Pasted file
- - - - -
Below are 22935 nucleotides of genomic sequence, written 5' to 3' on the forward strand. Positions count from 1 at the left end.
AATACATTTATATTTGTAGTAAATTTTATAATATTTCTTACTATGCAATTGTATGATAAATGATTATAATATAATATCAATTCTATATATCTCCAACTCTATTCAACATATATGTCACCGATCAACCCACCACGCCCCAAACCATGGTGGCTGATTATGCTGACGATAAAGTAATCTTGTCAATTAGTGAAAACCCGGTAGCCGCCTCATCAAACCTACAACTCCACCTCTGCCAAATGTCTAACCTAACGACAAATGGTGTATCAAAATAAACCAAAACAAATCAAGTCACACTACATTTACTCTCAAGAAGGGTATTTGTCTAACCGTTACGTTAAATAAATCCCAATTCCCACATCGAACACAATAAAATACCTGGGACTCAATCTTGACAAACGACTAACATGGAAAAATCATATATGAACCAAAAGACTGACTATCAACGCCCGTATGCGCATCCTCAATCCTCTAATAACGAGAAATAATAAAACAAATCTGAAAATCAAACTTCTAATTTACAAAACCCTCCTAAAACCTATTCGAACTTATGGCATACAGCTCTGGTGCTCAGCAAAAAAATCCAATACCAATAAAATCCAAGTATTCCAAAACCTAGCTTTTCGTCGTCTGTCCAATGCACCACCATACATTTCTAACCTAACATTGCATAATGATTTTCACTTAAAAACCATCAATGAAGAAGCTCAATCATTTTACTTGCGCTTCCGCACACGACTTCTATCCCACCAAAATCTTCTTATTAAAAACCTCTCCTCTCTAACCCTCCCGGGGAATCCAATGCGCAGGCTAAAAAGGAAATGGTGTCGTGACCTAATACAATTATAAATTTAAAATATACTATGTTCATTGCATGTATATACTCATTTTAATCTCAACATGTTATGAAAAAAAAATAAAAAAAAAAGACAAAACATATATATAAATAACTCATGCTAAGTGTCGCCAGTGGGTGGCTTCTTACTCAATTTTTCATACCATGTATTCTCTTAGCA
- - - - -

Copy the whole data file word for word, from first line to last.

Below are 22935 nucleotides of genomic sequence, written 5' to 3' on the forward strand. Positions count from 1 at the left end.
AATACATTTATATTTGTAGTAAATTTTATAATATTTCTTACTATGCAATTGTATGATAAATGATTATAATATAATATCAATTCTATATATCTCCAACTCTATTCAACATATATGTCACCGATCAACCCACCACGCCCCAAACCATGGTGGCTGATTATGCTGACGATAAAGTAATCTTGTCAATTAGTGAAAACCCGGTAGCCGCCTCATCAAACCTACAACTCCACCTCTGCCAAATGTCTAACCTAACGACAAATGGTGTATCAAAATAAACCAAAACAAATCAAGTCACACTACATTTACTCTCAAGAAGGGTATTTGTCTAACCGTTACGTTAAATAAATCCCAATTCCCACATCGAACACAATAAAATACCTGGGACTCAATCTTGACAAACGACTAACATGGAAAAATCATATATGAACCAAAAGACTGACTATCAACGCCCGTATGCGCATCCTCAATCCTCTAATAACGAGAAATAATAAAACAAATCTGAAAATCAAACTTCTAATTTACAAAACCCTCCTAAAACCTATTCGAACTTATGGCATACAGCTCTGGTGCTCAGCAAAAAAATCCAATACCAATAAAATCCAAGTATTCCAAAACCTAGCTTTTCGTCGTCTGTCCAATGCACCACCATACATTTCTAACCTAACATTGCATAATGATTTTCACTTAAAAACCATCAATGAAGAAGCTCAATCATTTTACTTGCGCTTCCGCACACGACTTCTATCCCACCAAAATCTTCTTATTAAAAACCTCTCCTCTCTAACCCTCCCGGGGAATCCAATGCGCAGGCTAAAAAGGAAATGGTGTCGTGACCTAATACAATTATAAATTTAAAATATACTATGTTCATTGCATGTATATACTCATTTTAATCTCAACATGTTATGAAAAAAAAATAAAAAAAAAAGACAAAACATATATATAAATAACTCATGCTAAGTGTCGCCAGTGGGTGGCTTCTTACTCAATTTTTCATACCATGTATTCTCTTAGCA